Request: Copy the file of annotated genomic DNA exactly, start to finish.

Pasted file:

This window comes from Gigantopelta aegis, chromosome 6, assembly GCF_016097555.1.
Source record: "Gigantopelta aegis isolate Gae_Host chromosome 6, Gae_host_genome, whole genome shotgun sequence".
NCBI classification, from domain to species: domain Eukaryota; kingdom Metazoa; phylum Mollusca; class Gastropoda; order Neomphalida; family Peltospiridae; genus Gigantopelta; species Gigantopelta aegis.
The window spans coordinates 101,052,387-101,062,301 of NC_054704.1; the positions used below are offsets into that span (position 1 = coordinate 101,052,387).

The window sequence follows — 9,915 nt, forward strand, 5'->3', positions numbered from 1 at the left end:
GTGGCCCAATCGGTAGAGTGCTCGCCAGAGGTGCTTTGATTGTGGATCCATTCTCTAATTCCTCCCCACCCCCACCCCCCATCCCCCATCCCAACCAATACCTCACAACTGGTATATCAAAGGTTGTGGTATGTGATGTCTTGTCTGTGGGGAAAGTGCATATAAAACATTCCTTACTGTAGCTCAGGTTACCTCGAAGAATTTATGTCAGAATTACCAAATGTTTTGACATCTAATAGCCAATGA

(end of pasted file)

This window comes from Gigantopelta aegis, chromosome 6, assembly GCF_016097555.1.
Source record: "Gigantopelta aegis isolate Gae_Host chromosome 6, Gae_host_genome, whole genome shotgun sequence".
NCBI classification, from domain to species: domain Eukaryota; kingdom Metazoa; phylum Mollusca; class Gastropoda; order Neomphalida; family Peltospiridae; genus Gigantopelta; species Gigantopelta aegis.
The window spans coordinates 101,052,387-101,062,301 of NC_054704.1; the positions used below are offsets into that span (position 1 = coordinate 101,052,387).

The window sequence follows — 9,915 nt, forward strand, 5'->3', positions numbered from 1 at the left end:
GTGGCCCAATCGGTAGAGTGCTCGCCAGAGGTGCTTTGATTGTGGATCCATTCTCTAATTCCTCCCCACCCCCACCCCCCATCCCCCATCCCAACCAATACCTCACAACTGGTATATCAAAGGTTGTGGTATGTGATGTCTTGTCTGTGGGGAAAGTGCATATAAAACATTCCTTACTGTAGCTCAGGTTACCTCGAAGAATTTATGTCAGAATTACCAAATGTTTTGACATCTAATAGCCAATGA